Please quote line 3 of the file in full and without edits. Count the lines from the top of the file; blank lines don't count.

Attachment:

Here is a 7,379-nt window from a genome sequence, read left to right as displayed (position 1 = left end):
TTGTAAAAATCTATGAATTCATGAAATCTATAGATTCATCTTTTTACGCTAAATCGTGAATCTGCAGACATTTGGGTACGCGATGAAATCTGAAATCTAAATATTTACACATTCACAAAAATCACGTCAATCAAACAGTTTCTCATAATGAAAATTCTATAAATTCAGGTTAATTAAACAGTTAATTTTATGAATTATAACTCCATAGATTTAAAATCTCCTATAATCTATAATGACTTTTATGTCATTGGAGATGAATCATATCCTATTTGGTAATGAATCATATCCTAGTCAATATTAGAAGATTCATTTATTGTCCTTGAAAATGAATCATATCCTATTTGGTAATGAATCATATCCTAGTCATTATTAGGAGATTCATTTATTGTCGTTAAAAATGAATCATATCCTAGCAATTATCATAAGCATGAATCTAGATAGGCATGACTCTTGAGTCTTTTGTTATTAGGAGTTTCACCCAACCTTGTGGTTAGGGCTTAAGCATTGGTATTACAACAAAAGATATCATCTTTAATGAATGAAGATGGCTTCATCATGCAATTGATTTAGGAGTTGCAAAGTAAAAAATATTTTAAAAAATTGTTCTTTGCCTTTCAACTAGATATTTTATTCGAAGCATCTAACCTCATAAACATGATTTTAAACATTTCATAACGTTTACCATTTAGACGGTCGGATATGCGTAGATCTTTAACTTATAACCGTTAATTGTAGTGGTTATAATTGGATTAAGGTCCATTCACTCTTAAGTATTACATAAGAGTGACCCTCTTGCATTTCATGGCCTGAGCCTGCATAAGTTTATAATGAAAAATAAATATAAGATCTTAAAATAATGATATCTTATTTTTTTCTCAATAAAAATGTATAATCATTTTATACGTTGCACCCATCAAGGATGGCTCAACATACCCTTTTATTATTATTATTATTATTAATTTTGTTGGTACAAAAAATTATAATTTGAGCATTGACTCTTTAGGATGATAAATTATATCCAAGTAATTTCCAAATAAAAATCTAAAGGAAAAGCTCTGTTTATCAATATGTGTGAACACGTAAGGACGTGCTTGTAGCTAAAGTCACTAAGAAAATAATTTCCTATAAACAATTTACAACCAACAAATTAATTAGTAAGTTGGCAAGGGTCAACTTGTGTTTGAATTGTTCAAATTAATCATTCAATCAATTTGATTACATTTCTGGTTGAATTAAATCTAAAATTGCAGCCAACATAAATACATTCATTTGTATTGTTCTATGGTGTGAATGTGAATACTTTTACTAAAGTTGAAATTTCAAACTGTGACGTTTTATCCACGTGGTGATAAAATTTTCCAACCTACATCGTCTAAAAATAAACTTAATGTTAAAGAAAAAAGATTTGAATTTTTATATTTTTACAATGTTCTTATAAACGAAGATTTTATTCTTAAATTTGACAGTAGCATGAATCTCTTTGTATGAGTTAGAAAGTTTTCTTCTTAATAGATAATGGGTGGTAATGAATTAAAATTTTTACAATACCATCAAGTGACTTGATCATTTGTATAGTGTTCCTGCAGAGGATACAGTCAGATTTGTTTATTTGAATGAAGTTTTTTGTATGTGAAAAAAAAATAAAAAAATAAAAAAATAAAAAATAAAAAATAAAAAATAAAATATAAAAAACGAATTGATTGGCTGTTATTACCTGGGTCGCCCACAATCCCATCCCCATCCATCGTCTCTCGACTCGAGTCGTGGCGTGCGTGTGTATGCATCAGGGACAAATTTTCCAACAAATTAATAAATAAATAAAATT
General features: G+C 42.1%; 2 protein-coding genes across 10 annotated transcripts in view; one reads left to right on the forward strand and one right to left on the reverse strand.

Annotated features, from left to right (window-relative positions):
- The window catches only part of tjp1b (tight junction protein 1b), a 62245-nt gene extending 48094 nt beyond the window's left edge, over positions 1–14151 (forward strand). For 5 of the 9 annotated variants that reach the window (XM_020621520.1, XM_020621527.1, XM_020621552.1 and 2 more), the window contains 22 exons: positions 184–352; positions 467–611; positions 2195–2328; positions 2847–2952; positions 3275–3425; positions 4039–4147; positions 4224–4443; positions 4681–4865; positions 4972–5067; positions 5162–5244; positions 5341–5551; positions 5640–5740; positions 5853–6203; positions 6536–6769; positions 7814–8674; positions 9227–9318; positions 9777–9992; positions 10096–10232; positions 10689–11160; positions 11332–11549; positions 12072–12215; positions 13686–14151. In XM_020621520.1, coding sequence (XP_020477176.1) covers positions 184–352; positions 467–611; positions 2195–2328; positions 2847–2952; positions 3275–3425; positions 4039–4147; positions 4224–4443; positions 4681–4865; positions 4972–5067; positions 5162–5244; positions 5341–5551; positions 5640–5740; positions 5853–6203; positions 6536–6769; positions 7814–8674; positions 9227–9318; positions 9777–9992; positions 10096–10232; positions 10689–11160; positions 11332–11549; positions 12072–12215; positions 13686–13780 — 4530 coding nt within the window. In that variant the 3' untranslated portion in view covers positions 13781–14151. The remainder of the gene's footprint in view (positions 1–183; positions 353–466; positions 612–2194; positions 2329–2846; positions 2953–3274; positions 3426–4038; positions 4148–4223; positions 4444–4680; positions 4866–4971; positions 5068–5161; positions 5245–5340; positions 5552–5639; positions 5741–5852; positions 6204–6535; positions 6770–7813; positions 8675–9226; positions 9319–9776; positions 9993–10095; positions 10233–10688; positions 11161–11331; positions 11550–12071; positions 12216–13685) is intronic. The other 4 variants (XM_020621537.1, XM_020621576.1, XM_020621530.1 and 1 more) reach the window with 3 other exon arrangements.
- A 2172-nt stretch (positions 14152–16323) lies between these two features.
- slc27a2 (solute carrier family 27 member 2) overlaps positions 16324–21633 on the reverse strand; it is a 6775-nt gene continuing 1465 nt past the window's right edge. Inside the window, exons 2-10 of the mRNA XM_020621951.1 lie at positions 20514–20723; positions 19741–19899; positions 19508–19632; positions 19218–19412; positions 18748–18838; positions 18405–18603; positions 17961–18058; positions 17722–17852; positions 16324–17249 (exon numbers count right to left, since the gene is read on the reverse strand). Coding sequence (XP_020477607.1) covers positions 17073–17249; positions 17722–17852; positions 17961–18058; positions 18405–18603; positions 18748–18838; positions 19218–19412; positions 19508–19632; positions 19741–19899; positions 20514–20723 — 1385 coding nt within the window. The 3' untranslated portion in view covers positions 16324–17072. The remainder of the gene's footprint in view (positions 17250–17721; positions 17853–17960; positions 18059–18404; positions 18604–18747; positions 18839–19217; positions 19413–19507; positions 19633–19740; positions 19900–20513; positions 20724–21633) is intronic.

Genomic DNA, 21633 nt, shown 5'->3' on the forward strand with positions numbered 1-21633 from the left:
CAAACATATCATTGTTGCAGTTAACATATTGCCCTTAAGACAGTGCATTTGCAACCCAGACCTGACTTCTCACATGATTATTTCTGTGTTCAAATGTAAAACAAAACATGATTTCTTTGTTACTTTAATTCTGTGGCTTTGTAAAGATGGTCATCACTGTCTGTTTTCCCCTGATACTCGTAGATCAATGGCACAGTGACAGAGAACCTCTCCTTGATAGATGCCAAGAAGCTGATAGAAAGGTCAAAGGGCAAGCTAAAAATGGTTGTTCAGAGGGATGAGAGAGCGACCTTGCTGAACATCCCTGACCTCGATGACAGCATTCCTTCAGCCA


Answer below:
General features: G+C 42.1%; 2 protein-coding genes across 10 annotated transcripts in view; one reads left to right on the forward strand and one right to left on the reverse strand.